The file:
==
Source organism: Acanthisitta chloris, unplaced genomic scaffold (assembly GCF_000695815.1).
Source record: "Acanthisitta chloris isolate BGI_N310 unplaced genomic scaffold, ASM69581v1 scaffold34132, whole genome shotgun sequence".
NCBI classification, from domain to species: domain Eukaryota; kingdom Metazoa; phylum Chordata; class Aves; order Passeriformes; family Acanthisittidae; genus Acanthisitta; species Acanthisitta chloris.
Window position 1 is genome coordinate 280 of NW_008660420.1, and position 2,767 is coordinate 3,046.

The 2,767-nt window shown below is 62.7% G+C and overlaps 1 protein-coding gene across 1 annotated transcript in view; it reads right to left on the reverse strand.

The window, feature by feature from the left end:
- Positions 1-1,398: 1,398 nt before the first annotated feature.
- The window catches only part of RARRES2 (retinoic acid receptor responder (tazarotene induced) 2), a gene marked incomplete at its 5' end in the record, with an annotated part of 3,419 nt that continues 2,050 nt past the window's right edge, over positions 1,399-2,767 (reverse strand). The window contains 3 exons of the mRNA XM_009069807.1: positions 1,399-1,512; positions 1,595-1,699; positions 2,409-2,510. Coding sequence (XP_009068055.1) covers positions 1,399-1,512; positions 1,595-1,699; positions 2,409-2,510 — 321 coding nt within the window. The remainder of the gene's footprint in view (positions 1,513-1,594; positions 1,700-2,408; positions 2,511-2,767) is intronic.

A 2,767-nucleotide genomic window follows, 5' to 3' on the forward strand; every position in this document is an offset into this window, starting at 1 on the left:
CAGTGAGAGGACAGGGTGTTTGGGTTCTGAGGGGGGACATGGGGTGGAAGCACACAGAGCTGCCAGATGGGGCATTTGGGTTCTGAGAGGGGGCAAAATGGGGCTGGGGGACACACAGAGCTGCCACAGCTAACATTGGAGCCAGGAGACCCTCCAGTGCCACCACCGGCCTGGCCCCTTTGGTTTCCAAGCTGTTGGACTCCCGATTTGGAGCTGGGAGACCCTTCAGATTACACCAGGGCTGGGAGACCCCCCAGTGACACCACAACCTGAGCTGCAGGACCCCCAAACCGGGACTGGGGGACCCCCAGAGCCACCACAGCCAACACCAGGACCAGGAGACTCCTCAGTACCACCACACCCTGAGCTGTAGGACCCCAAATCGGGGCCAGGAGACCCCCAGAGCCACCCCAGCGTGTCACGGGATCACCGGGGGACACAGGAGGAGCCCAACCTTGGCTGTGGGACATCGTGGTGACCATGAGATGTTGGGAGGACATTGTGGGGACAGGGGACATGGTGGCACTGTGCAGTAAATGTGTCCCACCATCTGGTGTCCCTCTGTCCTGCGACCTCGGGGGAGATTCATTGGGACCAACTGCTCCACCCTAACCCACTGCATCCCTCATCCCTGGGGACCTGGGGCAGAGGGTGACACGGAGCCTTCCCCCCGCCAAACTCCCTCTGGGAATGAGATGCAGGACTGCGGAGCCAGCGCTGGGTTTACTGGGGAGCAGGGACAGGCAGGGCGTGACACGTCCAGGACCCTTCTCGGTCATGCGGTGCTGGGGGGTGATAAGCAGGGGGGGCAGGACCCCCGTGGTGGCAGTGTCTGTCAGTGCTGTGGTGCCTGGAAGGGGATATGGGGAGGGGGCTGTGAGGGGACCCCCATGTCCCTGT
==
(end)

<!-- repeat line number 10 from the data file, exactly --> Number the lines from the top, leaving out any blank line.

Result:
CAGTGAGAGGACAGGGTGTTTGGGTTCTGAGGGGGGACATGGGGTGGAAGCACACAGAGCTGCCAGATGGGGCATTTGGGTTCTGAGAGGGGGCAAAATGGGGCTGGGGGACACACAGAGCTGCCACAGCTAACATTGGAGCCAGGAGACCCTCCAGTGCCACCACCGGCCTGGCCCCTTTGGTTTCCAAGCTGTTGGACTCCCGATTTGGAGCTGGGAGACCCTTCAGATTACACCAGGGCTGGGAGACCCCCCAGTGACACCACAACCTGAGCTGCAGGACCCCCAAACCGGGACTGGGGGACCCCCAGAGCCACCACAGCCAACACCAGGACCAGGAGACTCCTCAGTACCACCACACCCTGAGCTGTAGGACCCCAAATCGGGGCCAGGAGACCCCCAGAGCCACCCCAGCGTGTCACGGGATCACCGGGGGACACAGGAGGAGCCCAACCTTGGCTGTGGGACATCGTGGTGACCATGAGATGTTGGGAGGACATTGTGGGGACAGGGGACATGGTGGCACTGTGCAGTAAATGTGTCCCACCATCTGGTGTCCCTCTGTCCTGCGACCTCGGGGGAGATTCATTGGGACCAACTGCTCCACCCTAACCCACTGCATCCCTCATCCCTGGGGACCTGGGGCAGAGGGTGACACGGAGCCTTCCCCCCGCCAAACTCCCTCTGGGAATGAGATGCAGGACTGCGGAGCCAGCGCTGGGTTTACTGGGGAGCAGGGACAGGCAGGGCGTGACACGTCCAGGACCCTTCTCGGTCATGCGGTGCTGGGGGGTGATAAGCAGGGGGGGCAGGACCCCCGTGGTGGCAGTGTCTGTCAGTGCTGTGGTGCCTGGAAGGGGATATGGGGAGGGGGCTGTGAGGGGACCCCCATGTCCCTGT